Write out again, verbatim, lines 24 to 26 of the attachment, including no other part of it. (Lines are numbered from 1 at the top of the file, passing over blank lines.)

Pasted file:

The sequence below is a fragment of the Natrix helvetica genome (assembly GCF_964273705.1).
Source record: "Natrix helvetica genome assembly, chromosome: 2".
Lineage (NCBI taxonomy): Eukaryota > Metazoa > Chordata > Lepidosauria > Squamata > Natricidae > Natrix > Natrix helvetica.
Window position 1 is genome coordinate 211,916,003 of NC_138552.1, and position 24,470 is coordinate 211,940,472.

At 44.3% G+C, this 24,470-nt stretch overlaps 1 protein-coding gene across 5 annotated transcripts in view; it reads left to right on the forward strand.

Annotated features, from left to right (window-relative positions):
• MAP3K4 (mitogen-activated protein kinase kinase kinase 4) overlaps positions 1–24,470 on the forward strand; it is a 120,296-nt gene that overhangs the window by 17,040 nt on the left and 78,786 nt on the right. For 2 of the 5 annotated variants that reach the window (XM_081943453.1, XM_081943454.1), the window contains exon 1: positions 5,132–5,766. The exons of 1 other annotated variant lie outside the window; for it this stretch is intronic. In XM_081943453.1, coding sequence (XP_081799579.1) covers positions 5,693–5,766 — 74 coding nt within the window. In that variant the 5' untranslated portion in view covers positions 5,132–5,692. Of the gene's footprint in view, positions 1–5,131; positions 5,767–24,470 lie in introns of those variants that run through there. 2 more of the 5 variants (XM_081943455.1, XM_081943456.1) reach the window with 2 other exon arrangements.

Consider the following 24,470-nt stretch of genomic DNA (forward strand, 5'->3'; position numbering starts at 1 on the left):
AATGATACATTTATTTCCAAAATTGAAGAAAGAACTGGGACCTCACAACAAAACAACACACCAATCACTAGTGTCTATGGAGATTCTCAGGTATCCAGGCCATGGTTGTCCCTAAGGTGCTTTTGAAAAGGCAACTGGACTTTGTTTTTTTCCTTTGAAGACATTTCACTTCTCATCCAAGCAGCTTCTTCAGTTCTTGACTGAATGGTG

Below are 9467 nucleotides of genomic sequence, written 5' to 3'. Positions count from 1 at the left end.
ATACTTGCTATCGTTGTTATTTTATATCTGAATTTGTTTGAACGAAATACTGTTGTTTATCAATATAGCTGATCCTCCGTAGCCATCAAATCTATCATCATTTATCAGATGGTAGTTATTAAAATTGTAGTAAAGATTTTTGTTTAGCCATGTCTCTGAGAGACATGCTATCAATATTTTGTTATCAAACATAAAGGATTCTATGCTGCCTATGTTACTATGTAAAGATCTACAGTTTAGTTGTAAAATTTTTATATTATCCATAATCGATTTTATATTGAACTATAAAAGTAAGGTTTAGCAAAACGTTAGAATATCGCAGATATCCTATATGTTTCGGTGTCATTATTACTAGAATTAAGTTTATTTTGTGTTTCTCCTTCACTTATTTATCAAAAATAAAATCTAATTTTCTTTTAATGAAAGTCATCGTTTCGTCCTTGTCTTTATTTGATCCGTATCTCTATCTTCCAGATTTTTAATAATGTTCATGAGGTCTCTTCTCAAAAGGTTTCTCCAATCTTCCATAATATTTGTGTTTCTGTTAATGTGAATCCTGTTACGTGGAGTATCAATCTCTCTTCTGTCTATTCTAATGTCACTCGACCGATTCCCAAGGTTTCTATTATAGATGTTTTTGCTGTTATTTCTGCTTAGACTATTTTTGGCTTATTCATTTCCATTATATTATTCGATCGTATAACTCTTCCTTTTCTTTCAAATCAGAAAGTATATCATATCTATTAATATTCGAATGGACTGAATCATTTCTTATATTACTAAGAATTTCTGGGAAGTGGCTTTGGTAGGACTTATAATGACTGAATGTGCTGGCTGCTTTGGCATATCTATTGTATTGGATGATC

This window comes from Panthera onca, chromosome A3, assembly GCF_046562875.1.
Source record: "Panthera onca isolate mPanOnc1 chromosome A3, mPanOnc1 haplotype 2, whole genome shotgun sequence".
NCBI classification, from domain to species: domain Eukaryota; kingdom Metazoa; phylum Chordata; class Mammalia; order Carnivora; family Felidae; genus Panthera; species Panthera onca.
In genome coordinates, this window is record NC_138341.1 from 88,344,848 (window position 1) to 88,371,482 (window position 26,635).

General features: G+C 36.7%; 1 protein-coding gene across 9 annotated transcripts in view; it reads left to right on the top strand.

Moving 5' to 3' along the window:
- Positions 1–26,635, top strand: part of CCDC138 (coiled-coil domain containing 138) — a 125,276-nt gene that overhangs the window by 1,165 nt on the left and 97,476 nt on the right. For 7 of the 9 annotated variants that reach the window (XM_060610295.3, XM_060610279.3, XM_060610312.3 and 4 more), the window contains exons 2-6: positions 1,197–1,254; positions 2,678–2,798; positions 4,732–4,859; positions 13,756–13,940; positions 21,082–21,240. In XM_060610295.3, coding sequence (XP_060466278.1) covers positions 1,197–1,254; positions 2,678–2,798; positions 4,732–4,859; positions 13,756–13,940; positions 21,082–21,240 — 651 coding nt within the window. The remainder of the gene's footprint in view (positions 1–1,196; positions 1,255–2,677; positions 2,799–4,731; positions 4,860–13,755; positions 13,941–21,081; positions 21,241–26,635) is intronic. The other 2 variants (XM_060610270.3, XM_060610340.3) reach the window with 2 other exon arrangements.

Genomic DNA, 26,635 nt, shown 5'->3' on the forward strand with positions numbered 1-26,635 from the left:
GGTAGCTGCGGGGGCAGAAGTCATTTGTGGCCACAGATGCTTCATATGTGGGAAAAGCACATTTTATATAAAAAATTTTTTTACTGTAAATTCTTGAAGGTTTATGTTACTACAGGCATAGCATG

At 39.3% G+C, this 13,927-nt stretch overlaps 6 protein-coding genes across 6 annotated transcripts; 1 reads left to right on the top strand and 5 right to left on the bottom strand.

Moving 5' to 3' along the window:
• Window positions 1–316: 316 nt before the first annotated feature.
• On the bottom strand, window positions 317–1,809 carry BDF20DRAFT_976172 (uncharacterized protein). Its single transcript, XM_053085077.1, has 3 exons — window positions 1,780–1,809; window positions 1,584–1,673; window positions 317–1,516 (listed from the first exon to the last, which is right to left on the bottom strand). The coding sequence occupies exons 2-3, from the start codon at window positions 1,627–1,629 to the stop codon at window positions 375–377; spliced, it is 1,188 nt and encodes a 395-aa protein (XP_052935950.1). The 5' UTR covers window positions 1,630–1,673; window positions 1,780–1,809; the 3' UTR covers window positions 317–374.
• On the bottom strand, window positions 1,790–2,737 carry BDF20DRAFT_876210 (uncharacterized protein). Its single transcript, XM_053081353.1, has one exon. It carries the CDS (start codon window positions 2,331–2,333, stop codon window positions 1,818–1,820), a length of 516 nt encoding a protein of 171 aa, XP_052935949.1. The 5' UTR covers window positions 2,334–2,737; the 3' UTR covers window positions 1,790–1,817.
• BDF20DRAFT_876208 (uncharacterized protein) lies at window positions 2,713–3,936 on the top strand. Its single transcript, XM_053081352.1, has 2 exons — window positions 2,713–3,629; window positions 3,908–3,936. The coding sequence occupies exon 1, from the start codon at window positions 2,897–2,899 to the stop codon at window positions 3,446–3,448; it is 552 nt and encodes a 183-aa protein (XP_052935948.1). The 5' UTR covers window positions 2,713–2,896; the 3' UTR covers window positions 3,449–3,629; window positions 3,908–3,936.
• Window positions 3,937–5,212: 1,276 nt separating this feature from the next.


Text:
• On the bottom strand, window positions 317–1,809 carry BDF20DRAFT_976172 (uncharacterized protein). Its single transcript, XM_053085077.1, has 3 exons — window positions 1,780–1,809; window positions 1,584–1,673; window positions 317–1,516 (listed from the first exon to the last, which is right to left on the bottom strand). The coding sequence occupies exons 2-3, from the start codon at window positions 1,627–1,629 to the stop codon at window positions 375–377; spliced, it is 1,188 nt and encodes a 395-aa protein (XP_052935950.1). The 5' UTR covers window positions 1,630–1,673; window positions 1,780–1,809; the 3' UTR covers window positions 317–374.
• On the bottom strand, window positions 1,790–2,737 carry BDF20DRAFT_876210 (uncharacterized protein). Its single transcript, XM_053081353.1, has one exon. It carries the CDS (start codon window positions 2,331–2,333, stop codon window positions 1,818–1,820), a length of 516 nt encoding a protein of 171 aa, XP_052935949.1. The 5' UTR covers window positions 2,334–2,737; the 3' UTR covers window positions 1,790–1,817.
• BDF20DRAFT_876208 (uncharacterized protein) lies at window positions 2,713–3,936 on the top strand. Its single transcript, XM_053081352.1, has 2 exons — window positions 2,713–3,629; window positions 3,908–3,936. The coding sequence occupies exon 1, from the start codon at window positions 2,897–2,899 to the stop codon at window positions 3,446–3,448; it is 552 nt and encodes a 183-aa protein (XP_052935948.1). The 5' UTR covers window positions 2,713–2,896; the 3' UTR covers window positions 3,449–3,629; window positions 3,908–3,936.